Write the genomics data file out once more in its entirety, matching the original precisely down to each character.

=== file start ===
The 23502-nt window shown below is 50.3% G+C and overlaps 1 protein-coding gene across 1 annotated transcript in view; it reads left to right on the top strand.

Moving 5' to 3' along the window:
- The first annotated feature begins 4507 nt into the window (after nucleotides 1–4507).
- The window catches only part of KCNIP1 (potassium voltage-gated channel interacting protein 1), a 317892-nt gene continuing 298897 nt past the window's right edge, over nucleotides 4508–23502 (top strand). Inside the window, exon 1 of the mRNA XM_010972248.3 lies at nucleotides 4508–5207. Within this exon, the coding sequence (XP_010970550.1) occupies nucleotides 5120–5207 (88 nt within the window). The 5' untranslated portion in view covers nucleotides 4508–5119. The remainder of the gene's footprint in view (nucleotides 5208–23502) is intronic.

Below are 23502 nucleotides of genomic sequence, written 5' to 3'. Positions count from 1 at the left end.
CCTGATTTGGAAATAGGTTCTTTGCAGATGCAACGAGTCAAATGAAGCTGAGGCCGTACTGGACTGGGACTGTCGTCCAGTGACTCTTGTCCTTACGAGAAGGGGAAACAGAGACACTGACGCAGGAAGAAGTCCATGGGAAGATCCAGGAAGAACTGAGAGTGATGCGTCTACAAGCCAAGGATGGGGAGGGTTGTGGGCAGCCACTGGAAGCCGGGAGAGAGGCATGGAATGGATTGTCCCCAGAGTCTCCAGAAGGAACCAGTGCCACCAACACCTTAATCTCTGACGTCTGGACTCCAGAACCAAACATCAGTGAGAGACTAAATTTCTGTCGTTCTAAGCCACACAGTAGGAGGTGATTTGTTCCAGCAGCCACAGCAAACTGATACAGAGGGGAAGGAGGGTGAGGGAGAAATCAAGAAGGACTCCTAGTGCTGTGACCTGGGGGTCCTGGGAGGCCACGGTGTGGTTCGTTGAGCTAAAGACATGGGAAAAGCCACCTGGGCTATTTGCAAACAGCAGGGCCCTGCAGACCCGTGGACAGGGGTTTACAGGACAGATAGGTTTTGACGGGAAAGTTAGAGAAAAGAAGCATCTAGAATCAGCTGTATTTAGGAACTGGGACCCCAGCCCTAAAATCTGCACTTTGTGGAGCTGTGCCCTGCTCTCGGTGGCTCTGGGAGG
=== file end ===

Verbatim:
The 23502-nt window shown below is 50.3% G+C and overlaps 1 protein-coding gene across 1 annotated transcript in view; it reads left to right on the top strand.

Moving 5' to 3' along the window:
- The first annotated feature begins 4507 nt into the window (after nucleotides 1–4507).
- The window catches only part of KCNIP1 (potassium voltage-gated channel interacting protein 1), a 317892-nt gene continuing 298897 nt past the window's right edge, over nucleotides 4508–23502 (top strand). Inside the window, exon 1 of the mRNA XM_010972248.3 lies at nucleotides 4508–5207. Within this exon, the coding sequence (XP_010970550.1) occupies nucleotides 5120–5207 (88 nt within the window). The 5' untranslated portion in view covers nucleotides 4508–5119. The remainder of the gene's footprint in view (nucleotides 5208–23502) is intronic.

Below are 23502 nucleotides of genomic sequence, written 5' to 3'. Positions count from 1 at the left end.
CCTGATTTGGAAATAGGTTCTTTGCAGATGCAACGAGTCAAATGAAGCTGAGGCCGTACTGGACTGGGACTGTCGTCCAGTGACTCTTGTCCTTACGAGAAGGGGAAACAGAGACACTGACGCAGGAAGAAGTCCATGGGAAGATCCAGGAAGAACTGAGAGTGATGCGTCTACAAGCCAAGGATGGGGAGGGTTGTGGGCAGCCACTGGAAGCCGGGAGAGAGGCATGGAATGGATTGTCCCCAGAGTCTCCAGAAGGAACCAGTGCCACCAACACCTTAATCTCTGACGTCTGGACTCCAGAACCAAACATCAGTGAGAGACTAAATTTCTGTCGTTCTAAGCCACACAGTAGGAGGTGATTTGTTCCAGCAGCCACAGCAAACTGATACAGAGGGGAAGGAGGGTGAGGGAGAAATCAAGAAGGACTCCTAGTGCTGTGACCTGGGGGTCCTGGGAGGCCACGGTGTGGTTCGTTGAGCTAAAGACATGGGAAAAGCCACCTGGGCTATTTGCAAACAGCAGGGCCCTGCAGACCCGTGGACAGGGGTTTACAGGACAGATAGGTTTTGACGGGAAAGTTAGAGAAAAGAAGCATCTAGAATCAGCTGTATTTAGGAACTGGGACCCCAGCCCTAAAATCTGCACTTTGTGGAGCTGTGCCCTGCTCTCGGTGGCTCTGGGAGG